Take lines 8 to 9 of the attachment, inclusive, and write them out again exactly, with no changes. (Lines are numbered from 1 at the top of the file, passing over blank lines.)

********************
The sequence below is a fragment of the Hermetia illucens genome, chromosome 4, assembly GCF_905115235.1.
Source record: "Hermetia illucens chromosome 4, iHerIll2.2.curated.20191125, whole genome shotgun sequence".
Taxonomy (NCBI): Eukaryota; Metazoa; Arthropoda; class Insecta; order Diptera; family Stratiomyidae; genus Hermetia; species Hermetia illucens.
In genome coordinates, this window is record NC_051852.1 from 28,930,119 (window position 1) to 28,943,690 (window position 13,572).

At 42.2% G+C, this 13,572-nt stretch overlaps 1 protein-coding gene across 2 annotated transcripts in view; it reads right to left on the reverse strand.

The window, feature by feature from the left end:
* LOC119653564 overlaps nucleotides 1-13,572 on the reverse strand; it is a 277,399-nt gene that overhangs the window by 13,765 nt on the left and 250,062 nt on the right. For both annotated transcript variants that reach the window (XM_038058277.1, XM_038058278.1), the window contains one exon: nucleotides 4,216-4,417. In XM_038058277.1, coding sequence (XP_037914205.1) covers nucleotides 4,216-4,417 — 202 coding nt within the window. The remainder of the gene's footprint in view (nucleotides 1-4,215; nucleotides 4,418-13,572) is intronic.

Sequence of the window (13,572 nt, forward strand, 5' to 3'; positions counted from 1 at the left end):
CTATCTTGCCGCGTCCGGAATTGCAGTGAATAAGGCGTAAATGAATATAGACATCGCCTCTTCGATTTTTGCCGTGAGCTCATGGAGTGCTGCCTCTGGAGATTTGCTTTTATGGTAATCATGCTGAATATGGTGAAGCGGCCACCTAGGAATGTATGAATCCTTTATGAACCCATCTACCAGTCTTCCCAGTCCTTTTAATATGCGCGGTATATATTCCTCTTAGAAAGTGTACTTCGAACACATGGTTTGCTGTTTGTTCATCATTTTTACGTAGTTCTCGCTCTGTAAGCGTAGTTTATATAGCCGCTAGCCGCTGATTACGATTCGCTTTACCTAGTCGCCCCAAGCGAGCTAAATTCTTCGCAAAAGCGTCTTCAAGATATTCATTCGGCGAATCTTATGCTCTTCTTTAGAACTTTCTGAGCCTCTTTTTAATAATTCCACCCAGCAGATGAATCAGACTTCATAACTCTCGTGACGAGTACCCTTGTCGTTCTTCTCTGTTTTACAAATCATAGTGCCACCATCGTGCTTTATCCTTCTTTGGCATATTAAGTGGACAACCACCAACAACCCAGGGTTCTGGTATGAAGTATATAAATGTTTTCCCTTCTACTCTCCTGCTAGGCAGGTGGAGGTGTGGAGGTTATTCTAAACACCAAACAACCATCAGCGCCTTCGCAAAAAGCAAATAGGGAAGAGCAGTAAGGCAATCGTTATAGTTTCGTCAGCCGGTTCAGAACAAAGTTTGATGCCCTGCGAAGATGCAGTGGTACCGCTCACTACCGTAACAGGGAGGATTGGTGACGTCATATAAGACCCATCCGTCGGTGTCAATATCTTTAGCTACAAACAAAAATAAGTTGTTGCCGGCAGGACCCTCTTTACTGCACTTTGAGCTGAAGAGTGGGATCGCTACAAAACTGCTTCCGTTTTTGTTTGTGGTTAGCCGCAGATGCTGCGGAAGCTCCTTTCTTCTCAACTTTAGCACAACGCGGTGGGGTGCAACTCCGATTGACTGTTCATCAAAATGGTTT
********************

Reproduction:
Sequence of the window (13,572 nt, forward strand, 5' to 3'; positions counted from 1 at the left end):
CTATCTTGCCGCGTCCGGAATTGCAGTGAATAAGGCGTAAATGAATATAGACATCGCCTCTTCGATTTTTGCCGTGAGCTCATGGAGTGCTGCCTCTGGAGATTTGCTTTTATGGTAATCATGCTGAATATGGTGAAGCGGCCACCTAGGAATGTATGAATCCTTTATGAACCCATCTACCAGTCTTCCCAGTCCTTTTAATATGCGCGGTATATATTCCTCTTAGAAAGTGTACTTCGAACACATGGTTTGCTGTTTGTTCATCATTTTTACGTAGTTCTCGCTCTGTAAGCGTAGTTTATATAGCCGCTAGCCGCTGATTACGATTCGCTTTACCTAGTCGCCCCAAGCGAGCTAAATTCTTCGCAAAAGCGTCTTCAAGATATTCATTCGGCGAATCTTATGCTCTTCTTTAGAACTTTCTGAGCCTCTTTTTAATAATTCCACCCAGCAGATGAATCAGACTTCATAACTCTCGTGACGAGTACCCTTGTCGTTCTTCTCTGTTTTACAAATCATAGTGCCACCATCGTGCTTTATCCTTCTTTGGCATATTAAGTGGACAACCACCAACAACCCAGGGTTCTGGTATGAAGTATATAAATGTTTTCCCTTCTACTCTCCTGCTAGGCAGGTGGAGGTGTGGAGGTTATTCTAAACACCAAACAACCATCAGCGCCTTCGCAAAAAGCAAATAGGGAAGAGCAGTAAGGCAATCGTTATAGTTTCGTCAGCCGGTTCAGAACAAAGTTTGATGCCCTGCGAAGATGCAGTGGTACCGCTCACTACCGTAACAGGGAGGATTGGTGACGTCATATAAGACCCATCCGTCGGTGTCAATATCTTTAGCTACAAACAAAAATAAGTTGTTGCCGGCAGGACCCTCTTTACTGCACTTTGAGCTGAAGAGTGGGATCGCTACAAAACTGCTTCCGTTTTTGTTTGTGGTTAGCCGCAGATGCTGCGGAAGCTCCTTTCTTCTCAACTTTAGCACAACGCGGTGGGGTGCAACTCCGATTGACTGTTCATCAAAATGGTTT